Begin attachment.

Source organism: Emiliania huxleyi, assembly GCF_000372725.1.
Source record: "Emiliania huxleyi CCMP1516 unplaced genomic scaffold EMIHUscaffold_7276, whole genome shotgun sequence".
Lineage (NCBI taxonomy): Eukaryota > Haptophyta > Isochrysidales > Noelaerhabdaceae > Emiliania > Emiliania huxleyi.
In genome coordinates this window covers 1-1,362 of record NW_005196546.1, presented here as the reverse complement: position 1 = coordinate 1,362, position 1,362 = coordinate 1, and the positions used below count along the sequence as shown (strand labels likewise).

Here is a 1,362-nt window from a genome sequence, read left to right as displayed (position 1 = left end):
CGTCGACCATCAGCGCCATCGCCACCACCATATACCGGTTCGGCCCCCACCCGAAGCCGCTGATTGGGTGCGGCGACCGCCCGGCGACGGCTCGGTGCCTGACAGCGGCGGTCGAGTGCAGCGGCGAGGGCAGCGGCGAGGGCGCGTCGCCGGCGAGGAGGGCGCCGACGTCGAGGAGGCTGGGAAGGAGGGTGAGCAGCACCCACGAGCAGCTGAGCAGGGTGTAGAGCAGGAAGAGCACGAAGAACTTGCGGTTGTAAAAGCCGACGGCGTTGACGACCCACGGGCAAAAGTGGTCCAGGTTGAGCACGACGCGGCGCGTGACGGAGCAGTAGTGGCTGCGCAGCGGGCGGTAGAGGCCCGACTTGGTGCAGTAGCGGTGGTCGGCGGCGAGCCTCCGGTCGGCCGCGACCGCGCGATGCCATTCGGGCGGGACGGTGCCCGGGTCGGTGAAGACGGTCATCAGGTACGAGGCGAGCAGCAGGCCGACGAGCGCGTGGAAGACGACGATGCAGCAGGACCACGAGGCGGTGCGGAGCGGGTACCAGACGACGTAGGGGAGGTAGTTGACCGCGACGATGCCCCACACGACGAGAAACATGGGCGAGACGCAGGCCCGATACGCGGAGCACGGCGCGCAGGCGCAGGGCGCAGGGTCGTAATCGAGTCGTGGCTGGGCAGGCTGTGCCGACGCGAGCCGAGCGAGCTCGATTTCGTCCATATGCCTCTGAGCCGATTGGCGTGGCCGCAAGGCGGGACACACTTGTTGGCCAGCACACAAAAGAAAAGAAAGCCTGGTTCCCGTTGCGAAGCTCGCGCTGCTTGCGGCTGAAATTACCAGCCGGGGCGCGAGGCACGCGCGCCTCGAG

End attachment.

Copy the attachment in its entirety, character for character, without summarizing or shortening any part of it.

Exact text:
Source organism: Emiliania huxleyi, assembly GCF_000372725.1.
Source record: "Emiliania huxleyi CCMP1516 unplaced genomic scaffold EMIHUscaffold_7276, whole genome shotgun sequence".
Lineage (NCBI taxonomy): Eukaryota > Haptophyta > Isochrysidales > Noelaerhabdaceae > Emiliania > Emiliania huxleyi.
In genome coordinates this window covers 1-1,362 of record NW_005196546.1, presented here as the reverse complement: position 1 = coordinate 1,362, position 1,362 = coordinate 1, and the positions used below count along the sequence as shown (strand labels likewise).

Here is a 1,362-nt window from a genome sequence, read left to right as displayed (position 1 = left end):
CGTCGACCATCAGCGCCATCGCCACCACCATATACCGGTTCGGCCCCCACCCGAAGCCGCTGATTGGGTGCGGCGACCGCCCGGCGACGGCTCGGTGCCTGACAGCGGCGGTCGAGTGCAGCGGCGAGGGCAGCGGCGAGGGCGCGTCGCCGGCGAGGAGGGCGCCGACGTCGAGGAGGCTGGGAAGGAGGGTGAGCAGCACCCACGAGCAGCTGAGCAGGGTGTAGAGCAGGAAGAGCACGAAGAACTTGCGGTTGTAAAAGCCGACGGCGTTGACGACCCACGGGCAAAAGTGGTCCAGGTTGAGCACGACGCGGCGCGTGACGGAGCAGTAGTGGCTGCGCAGCGGGCGGTAGAGGCCCGACTTGGTGCAGTAGCGGTGGTCGGCGGCGAGCCTCCGGTCGGCCGCGACCGCGCGATGCCATTCGGGCGGGACGGTGCCCGGGTCGGTGAAGACGGTCATCAGGTACGAGGCGAGCAGCAGGCCGACGAGCGCGTGGAAGACGACGATGCAGCAGGACCACGAGGCGGTGCGGAGCGGGTACCAGACGACGTAGGGGAGGTAGTTGACCGCGACGATGCCCCACACGACGAGAAACATGGGCGAGACGCAGGCCCGATACGCGGAGCACGGCGCGCAGGCGCAGGGCGCAGGGTCGTAATCGAGTCGTGGCTGGGCAGGCTGTGCCGACGCGAGCCGAGCGAGCTCGATTTCGTCCATATGCCTCTGAGCCGATTGGCGTGGCCGCAAGGCGGGACACACTTGTTGGCCAGCACACAAAAGAAAAGAAAGCCTGGTTCCCGTTGCGAAGCTCGCGCTGCTTGCGGCTGAAATTACCAGCCGGGGCGCGAGGCACGCGCGCCTCGAG